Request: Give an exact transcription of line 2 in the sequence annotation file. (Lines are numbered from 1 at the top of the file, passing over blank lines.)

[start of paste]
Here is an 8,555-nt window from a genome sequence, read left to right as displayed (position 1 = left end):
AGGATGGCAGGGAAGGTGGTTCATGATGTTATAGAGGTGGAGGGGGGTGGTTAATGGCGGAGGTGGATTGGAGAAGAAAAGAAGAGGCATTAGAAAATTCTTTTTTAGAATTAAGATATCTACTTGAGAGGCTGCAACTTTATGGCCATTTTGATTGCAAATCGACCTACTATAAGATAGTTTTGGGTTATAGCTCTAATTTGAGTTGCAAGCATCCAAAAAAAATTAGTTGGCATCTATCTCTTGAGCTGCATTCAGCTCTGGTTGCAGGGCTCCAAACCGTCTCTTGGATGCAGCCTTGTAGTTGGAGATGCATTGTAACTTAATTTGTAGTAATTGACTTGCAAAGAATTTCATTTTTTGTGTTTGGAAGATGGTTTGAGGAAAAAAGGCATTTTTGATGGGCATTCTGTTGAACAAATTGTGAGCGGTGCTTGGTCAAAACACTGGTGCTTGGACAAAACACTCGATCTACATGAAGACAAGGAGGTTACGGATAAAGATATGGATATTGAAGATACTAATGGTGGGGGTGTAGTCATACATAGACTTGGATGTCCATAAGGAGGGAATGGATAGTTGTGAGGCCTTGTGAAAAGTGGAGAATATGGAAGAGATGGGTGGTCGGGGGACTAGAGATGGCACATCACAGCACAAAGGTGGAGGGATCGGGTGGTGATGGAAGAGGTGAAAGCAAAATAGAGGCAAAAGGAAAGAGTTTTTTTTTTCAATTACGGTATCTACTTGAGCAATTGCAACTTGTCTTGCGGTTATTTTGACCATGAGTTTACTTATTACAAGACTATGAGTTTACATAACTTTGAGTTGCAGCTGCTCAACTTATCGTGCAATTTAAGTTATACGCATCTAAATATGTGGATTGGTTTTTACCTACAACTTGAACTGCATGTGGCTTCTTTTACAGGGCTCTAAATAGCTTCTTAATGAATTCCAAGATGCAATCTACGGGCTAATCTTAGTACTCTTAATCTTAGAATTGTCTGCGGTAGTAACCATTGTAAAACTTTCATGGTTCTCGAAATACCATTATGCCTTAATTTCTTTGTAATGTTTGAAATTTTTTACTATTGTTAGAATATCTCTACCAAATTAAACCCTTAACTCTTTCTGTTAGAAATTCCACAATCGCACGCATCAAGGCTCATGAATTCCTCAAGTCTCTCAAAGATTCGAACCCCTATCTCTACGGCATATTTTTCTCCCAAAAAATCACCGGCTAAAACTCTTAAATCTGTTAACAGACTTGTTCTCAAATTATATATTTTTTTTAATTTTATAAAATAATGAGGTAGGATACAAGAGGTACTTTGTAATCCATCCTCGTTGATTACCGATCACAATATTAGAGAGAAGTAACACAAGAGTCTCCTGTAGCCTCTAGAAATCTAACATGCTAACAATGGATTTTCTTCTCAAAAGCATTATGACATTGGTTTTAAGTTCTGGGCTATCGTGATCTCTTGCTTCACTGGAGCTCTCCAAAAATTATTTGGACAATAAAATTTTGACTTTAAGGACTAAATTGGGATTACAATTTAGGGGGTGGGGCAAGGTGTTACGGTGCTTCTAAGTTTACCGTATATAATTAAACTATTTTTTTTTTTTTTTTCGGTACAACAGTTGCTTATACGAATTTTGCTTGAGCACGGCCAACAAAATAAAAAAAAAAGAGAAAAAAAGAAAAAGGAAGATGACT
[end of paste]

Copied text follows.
AGGATGGCAGGGAAGGTGGTTCATGATGTTATAGAGGTGGAGGGGGGTGGTTAATGGCGGAGGTGGATTGGAGAAGAAAAGAAGAGGCATTAGAAAATTCTTTTTTAGAATTAAGATATCTACTTGAGAGGCTGCAACTTTATGGCCATTTTGATTGCAAATCGACCTACTATAAGATAGTTTTGGGTTATAGCTCTAATTTGAGTTGCAAGCATCCAAAAAAAATTAGTTGGCATCTATCTCTTGAGCTGCATTCAGCTCTGGTTGCAGGGCTCCAAACCGTCTCTTGGATGCAGCCTTGTAGTTGGAGATGCATTGTAACTTAATTTGTAGTAATTGACTTGCAAAGAATTTCATTTTTTGTGTTTGGAAGATGGTTTGAGGAAAAAAGGCATTTTTGATGGGCATTCTGTTGAACAAATTGTGAGCGGTGCTTGGTCAAAACACTGGTGCTTGGACAAAACACTCGATCTACATGAAGACAAGGAGGTTACGGATAAAGATATGGATATTGAAGATACTAATGGTGGGGGTGTAGTCATACATAGACTTGGATGTCCATAAGGAGGGAATGGATAGTTGTGAGGCCTTGTGAAAAGTGGAGAATATGGAAGAGATGGGTGGTCGGGGGACTAGAGATGGCACATCACAGCACAAAGGTGGAGGGATCGGGTGGTGATGGAAGAGGTGAAAGCAAAATAGAGGCAAAAGGAAAGAGTTTTTTTTTTCAATTACGGTATCTACTTGAGCAATTGCAACTTGTCTTGCGGTTATTTTGACCATGAGTTTACTTATTACAAGACTATGAGTTTACATAACTTTGAGTTGCAGCTGCTCAACTTATCGTGCAATTTAAGTTATACGCATCTAAATATGTGGATTGGTTTTTACCTACAACTTGAACTGCATGTGGCTTCTTTTACAGGGCTCTAAATAGCTTCTTAATGAATTCCAAGATGCAATCTACGGGCTAATCTTAGTACTCTTAATCTTAGAATTGTCTGCGGTAGTAACCATTGTAAAACTTTCATGGTTCTCGAAATACCATTATGCCTTAATTTCTTTGTAATGTTTGAAATTTTTTACTATTGTTAGAATATCTCTACCAAATTAAACCCTTAACTCTTTCTGTTAGAAATTCCACAATCGCACGCATCAAGGCTCATGAATTCCTCAAGTCTCTCAAAGATTCGAACCCCTATCTCTACGGCATATTTTTCTCCCAAAAAATCACCGGCTAAAACTCTTAAATCTGTTAACAGACTTGTTCTCAAATTATATATTTTTTTTAATTTTATAAAATAATGAGGTAGGATACAAGAGGTACTTTGTAATCCATCCTCGTTGATTACCGATCACAATATTAGAGAGAAGTAACACAAGAGTCTCCTGTAGCCTCTAGAAATCTAACATGCTAACAATGGATTTTCTTCTCAAAAGCATTATGACATTGGTTTTAAGTTCTGGGCTATCGTGATCTCTTGCTTCACTGGAGCTCTCCAAAAATTATTTGGACAATAAAATTTTGACTTTAAGGACTAAATTGGGATTACAATTTAGGGGGTGGGGCAAGGTGTTACGGTGCTTCTAAGTTTACCGTATATAATTAAACTATTTTTTTTTTTTTTTTCGGTACAACAGTTGCTTATACGAATTTTGCTTGAGCACGGCCAACAAAATAAAAAAAAAAGAGAAAAAAAGAAAAAGGAAGATGACT